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Named one of the “Coolest Girls in Sports” by Sports Illustrated, Aimee Mullins has redefined what’s possible for an entire generation of differently-abled people. The record-breaking athlete, model, and actress was born without shin bones and had her legs amputated below the knee at age 1 so that she would have the possibility of gaining independent mobility with the use of prosthetics. By her second birthday, she was walking, and not long afterwards, she was running.

Throughout her childhood, Mullins proved that her disability did not limit her, as she excelled competitively in able-bodied sports like softball and downhill skiing. She won a coveted scholarship from the U.S. Department of Defense, which included an internship at the Pentagon, making her the only woman in her department and the youngest person ever to have security clearance there. Mullins attended the School of Foreign Service at Georgetown University where she competed in the regular NCAA track and field, making her the first amputee in any NCAA sport. She set world records in the 100-meter, the 200-meter, and the long jump before going on to compete in the 1996 Atlanta Olympic Games, where she gained global attention for the "Cheetah" carbon-fibre sprinting legs she used, the first of their kind.

Mullins also caught the eye of several editors in the fashion world. She used the opportunity to redefine beauty, appearing on the covers of the magazine Dazed and Confused, I.D. Magazine, and in a London fashion show for the famed designer Alexander McQueen. She has since served as a beauty ambassador for Loreal. Some of her acting credits include the art film Cremaster 3, Young Ones, and the Netflix hit series Stranger Things. Her TED talks are among the most viewed of all time and have been translated into 42 languages.

Full Profile

Aimee’s film debut was a starring role in the highly acclaimed film by contemporary artist Matthew Barney, Cremaster 3, first presented in the US at the Guggenheim Museum in 2003. Cremaster 3 is “an astonishing work of creativity,” and was lauded by The Guardian as “the first truly great piece of cinema to be made in a fine art context since Dali and Bunuel filmed Un Chien Andalou in 1929. It is one of the most imaginative and brilliant achievements in the history of avant-garde cinema.”

Starring as Isis, she continued her work with Barney in River of Fundament, an adaptation of Norman Mailer’s novel Ancient Evenings. Chronicling the seven stages of a soul’s journey from death to rebirth, each chapter, while filmed, was also accompanied by a one-time only live performance. In October 2010 they performed “Khu,” the second chapter, in multiple locations within Detroit, over a 7 hour period in front of a live audience.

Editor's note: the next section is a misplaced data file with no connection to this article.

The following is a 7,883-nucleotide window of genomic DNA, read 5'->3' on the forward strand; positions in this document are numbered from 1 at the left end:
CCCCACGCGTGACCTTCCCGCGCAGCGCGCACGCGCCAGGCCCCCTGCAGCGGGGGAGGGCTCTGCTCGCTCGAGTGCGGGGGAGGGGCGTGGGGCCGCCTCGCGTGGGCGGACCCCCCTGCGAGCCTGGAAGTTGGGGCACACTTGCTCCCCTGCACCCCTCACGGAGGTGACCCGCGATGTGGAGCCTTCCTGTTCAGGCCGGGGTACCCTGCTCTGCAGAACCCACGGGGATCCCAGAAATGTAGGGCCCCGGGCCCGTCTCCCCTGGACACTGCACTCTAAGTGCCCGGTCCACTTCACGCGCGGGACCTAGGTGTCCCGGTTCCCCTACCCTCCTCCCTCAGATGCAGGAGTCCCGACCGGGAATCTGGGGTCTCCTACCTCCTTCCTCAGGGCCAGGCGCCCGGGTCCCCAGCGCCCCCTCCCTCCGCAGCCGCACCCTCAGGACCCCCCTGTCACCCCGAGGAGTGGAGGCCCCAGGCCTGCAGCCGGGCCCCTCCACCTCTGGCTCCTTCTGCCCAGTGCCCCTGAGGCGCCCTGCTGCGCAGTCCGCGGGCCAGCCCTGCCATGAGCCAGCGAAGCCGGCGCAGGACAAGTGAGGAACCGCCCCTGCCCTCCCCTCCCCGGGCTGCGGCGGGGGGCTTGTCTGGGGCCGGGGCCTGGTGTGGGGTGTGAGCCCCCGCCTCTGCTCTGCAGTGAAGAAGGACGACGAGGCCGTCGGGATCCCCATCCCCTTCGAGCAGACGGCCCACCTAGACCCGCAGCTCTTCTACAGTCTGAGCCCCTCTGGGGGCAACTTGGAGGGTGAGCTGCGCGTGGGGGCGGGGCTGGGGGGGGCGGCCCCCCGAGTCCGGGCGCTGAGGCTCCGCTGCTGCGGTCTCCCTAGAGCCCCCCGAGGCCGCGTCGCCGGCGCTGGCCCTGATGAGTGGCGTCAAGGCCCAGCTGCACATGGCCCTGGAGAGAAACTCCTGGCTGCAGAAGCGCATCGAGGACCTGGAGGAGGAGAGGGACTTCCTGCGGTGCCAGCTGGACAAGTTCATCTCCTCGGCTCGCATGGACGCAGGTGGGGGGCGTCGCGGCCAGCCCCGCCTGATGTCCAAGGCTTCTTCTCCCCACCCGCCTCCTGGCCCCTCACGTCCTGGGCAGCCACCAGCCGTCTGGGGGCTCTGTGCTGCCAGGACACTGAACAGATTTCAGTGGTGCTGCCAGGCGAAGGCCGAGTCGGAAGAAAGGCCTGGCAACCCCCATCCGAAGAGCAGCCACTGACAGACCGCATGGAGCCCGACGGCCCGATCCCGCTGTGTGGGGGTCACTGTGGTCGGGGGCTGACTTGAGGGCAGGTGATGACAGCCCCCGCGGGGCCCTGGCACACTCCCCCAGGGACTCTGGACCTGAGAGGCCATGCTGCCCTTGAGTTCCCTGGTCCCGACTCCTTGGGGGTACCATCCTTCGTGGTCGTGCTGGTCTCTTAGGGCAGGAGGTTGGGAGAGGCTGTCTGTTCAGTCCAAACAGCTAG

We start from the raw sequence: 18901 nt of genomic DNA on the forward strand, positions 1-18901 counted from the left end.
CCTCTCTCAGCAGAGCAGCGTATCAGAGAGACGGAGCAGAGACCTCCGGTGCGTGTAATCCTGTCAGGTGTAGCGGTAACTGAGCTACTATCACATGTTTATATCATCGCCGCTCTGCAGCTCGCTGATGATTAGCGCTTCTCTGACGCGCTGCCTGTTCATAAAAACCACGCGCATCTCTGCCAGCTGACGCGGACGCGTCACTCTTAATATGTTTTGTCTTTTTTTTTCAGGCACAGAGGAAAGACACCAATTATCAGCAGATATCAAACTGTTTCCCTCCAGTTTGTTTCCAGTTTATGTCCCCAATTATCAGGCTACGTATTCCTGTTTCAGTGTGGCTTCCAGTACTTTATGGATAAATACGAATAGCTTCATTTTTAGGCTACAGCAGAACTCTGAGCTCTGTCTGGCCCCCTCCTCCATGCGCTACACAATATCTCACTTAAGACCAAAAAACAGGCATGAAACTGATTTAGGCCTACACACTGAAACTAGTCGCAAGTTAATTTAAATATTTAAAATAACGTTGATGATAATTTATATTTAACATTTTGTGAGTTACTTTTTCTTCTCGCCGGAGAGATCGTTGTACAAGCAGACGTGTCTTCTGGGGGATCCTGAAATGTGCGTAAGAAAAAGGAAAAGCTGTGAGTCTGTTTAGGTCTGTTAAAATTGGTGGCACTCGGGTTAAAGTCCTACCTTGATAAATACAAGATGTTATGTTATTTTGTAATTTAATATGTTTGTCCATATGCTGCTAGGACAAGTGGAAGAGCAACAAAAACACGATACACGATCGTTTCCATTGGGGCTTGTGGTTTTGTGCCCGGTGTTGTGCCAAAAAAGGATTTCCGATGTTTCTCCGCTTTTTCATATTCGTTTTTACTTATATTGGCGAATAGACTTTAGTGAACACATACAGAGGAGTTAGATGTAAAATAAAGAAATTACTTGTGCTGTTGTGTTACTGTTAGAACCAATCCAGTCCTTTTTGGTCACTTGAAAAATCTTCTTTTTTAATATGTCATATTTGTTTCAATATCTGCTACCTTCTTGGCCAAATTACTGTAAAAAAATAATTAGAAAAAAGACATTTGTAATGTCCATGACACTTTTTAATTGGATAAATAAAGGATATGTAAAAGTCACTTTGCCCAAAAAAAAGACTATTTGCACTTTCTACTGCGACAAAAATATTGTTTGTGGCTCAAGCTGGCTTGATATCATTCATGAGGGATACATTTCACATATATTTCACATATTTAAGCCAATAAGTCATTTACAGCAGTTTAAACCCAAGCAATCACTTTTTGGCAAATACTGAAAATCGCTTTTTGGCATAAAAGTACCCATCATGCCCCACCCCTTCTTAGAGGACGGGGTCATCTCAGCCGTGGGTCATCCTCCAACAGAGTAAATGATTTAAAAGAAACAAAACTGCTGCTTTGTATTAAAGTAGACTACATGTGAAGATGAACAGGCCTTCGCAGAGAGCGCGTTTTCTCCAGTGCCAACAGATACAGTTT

Aimee first received worldwide media attention as an athlete. Born without fibulae in both legs, Aimee’s medical prognosis was discouraging; she was told she would never walk, and would likely spend the rest of her life using a wheelchair. In an attempt for an outside chance at increased mobility, doctors amputated both her legs below the knee on her first birthday. The decision paid off. By age two, she had learned to walk on prosthetic legs, and spent her childhood doing the usual athletic activities of her peers: swimming, biking, softball, soccer, and skiing, always alongside “able-bodies” kids.
After graduating high school with honors, Aimee was one of three students in the US chosen for a full academic scholarship from the Department of Defense, and at age 17 became the youngest person to hold a top-secret security clearance at the Pentagon. She worked there as an intelligence analyst during her summer breaks.

It was at this time that she rediscovered her love of competitive sports. While a dean’s list student at the prestigious School of Foreign Service at Georgetown University, she set her sights on making the US Team for the 1996 Atlanta Games. She enlisted the expertise of Frank Gagliano, one of the country’s most respected track coaches. Through this partnership, she became the first amputee in history, male or female, to compete in the NCAA, doing so on Georgetown’s nationally-ranked Division I track team. Becoming the first person to be outfitted with woven carbon-fiber prostheses that were modeled after the hind legs of a cheetah, she went on to set World Records in the 100 meter, the 200 meter, and the long jump, sparking a frenzy over the radical design of her prototype sprinting legs. The essential design of those legs are now the world standard in sports prosthetics.

After a profile in Life magazine showcased her in the starting blocks at Atlanta, the world took notice. Aimee soon landed a 10-page feature in the inaugural issue of Sports Illustrated for Women, which led to her accepting numerous invitations to speak at international design conferences. This introduction to a discourse relating to aesthetic principles fueled her interest in issues relating to body image, and how fashion advertising impacted societal notions of femininity and beauty. In 1999, Aimee made her runway debut in London at the invitation of one of the world’s most celebrated fashion designers, Alexander McQueen.